The one quality that I admire most in the top trial lawyers that I know is their dedication to helping others. I have been fortunate to have worked with many attorneys who possess this personal characteristic. And I can always just “sense it” whenever I am introduced to someone new who possesses this trait. For this reason, I am extremely honored to have been introduced to Mark R. Bower, a top trial lawyer from New York City. Mr. Bower not only has over 40 years of experience as a medical malpractice trial lawyer, he has also gained national recognition for his work in helping people and their families who have been injured by medical malpractice. Mark is also a prolific writer who is on the Editorial Advisory Board of the Medical Liability Reporter and is a Contributing Editor of the New York State Trial Lawyers Quarterly. The information in this article is based upon what Mark Bower published concerning a recent opinion that threw out a “junk science” defense which tried to claim that a child’s permanent neurologic injury was caused by the natural “forces of labor”.
Admissibility of Expert Testimony in Medical Malpractice Cases:
As a New York Birth Trauma Lawyer, I’m well aware of how medical malpractice cases often involve technical arguments about whether care that was provided did or did not meet specific standards of reasonableness. As a result, medical experts are required to explain how certain actions may have fallen below that level of care. Unfortunately, in an attempt to get cases thrown out of court, many defendants have attempted to undermine the opinions made by the plaintiffs’s experts. Judges act as “gatekeepers” in these cases, deciding whether an opinion of a medical expert can or cannot be heard by a jury.
New York follows the Frye standard for admissibility of expert witnesses. According to the U.S. Supreme Court ruling in Frye, evidence resulting from scientific tests cannot be admitted as evidence at trial unless the test has gained “general acceptance” as reliable by the relevant scientific community.
As a New York City medical malpractice attorney, I have seen how these attacks are made against plaintiffs’ witnesses much more often than on defense expert witnesses. However, that may be changing. Earlier this year, for the first time, the Appellate Division found that an opinion offered by an expert witness for the defense in a medical malpractice case failed to meet the requirements outlined in Frye, and therefore could not be heard and used in the lawsuit.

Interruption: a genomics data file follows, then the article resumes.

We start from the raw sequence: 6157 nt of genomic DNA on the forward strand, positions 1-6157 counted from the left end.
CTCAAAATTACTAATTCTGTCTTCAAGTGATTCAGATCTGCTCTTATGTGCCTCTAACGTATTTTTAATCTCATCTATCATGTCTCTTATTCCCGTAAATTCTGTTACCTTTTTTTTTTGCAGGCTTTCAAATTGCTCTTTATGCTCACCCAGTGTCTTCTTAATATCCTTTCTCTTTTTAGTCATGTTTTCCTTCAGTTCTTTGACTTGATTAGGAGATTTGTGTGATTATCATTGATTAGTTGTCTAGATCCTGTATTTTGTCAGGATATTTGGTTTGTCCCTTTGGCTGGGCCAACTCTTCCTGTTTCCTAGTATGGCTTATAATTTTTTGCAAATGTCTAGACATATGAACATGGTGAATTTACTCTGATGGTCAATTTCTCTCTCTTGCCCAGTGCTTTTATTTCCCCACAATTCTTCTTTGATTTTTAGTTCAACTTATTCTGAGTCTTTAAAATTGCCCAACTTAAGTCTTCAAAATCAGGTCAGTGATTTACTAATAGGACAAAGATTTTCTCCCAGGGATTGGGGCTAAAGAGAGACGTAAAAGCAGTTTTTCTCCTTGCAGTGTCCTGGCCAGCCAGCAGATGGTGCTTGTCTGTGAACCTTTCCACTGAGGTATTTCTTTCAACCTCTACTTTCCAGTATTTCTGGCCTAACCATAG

This recent New York Appellate Division case, Muhammad v. Fitzpatrick, involves a child that had sustained an Erb’s Palsy. Erb’s Palsy is a medical condition caused when a baby’s shoulder is caught in the birth canal during delivery and the doctor pulls on the baby’s head to dislodge it. The pulling results in the nerves in the brachial plexus, which come off of the spine in the back of the baby’s head and run down through each arm, to be stretched or torn. This brachial plexus nerve injury, called an Erb’s Palsy, causes the newborn child’s to be disabled and is usually apparent at the time of birth or soon after.
For over 100 years it was accepted that this action — pulling on the baby’s head or neck to get the shoulder out — is the cause an Erb’s Palsy.
However, about 20 years ago a group of obstetricians (in an effort to avoid liability) started claiming that Erb’s Palsy was instead the result of the “natural forces of labor.” They tried to shift the blame away from the doctor’s conduct and on to a random force that no one could control. This small group of doctors pushed this new “theory” particularly hard, even without solid scientific research to back it up. They also began traveling around the country testifying about it in court cases on behalf of medical malpractice insurance companies. That practice has continued through today.
In the Muhammad case, the same “forces of nature” argument was made by the defense where a patient, Belinda Muhammad, sought accountability for the injuries suffered by her infant daughter. Fortunately, the Appellate Division for the Fourth Judicial Department of New York ruled that the “natural forces of labor” defense argument did not meet the Frye standard for admissibility of scientific evidence. The court said that it was a novel scientific theory and the defense failed to rebut the plaintiff’s arguments that it is not generally accepted in the relevant medical community. The court further determined that the defense did not meet the general and specific causation requirements linking the injuries to this “natural forces” event.
This case is an important one, not only for getting rid of a patently “junk science” defense argument, but as a reaffirmation that fairness must reign in medical malpractice cases. It was a great decision that will start to level the playing field for all those harmed by the misconduct of medical professionals. It is also a positive development for all medical patients in our community, because doctors will more often be held accountable when their malpractice causes harm that should otherwise be prevented.
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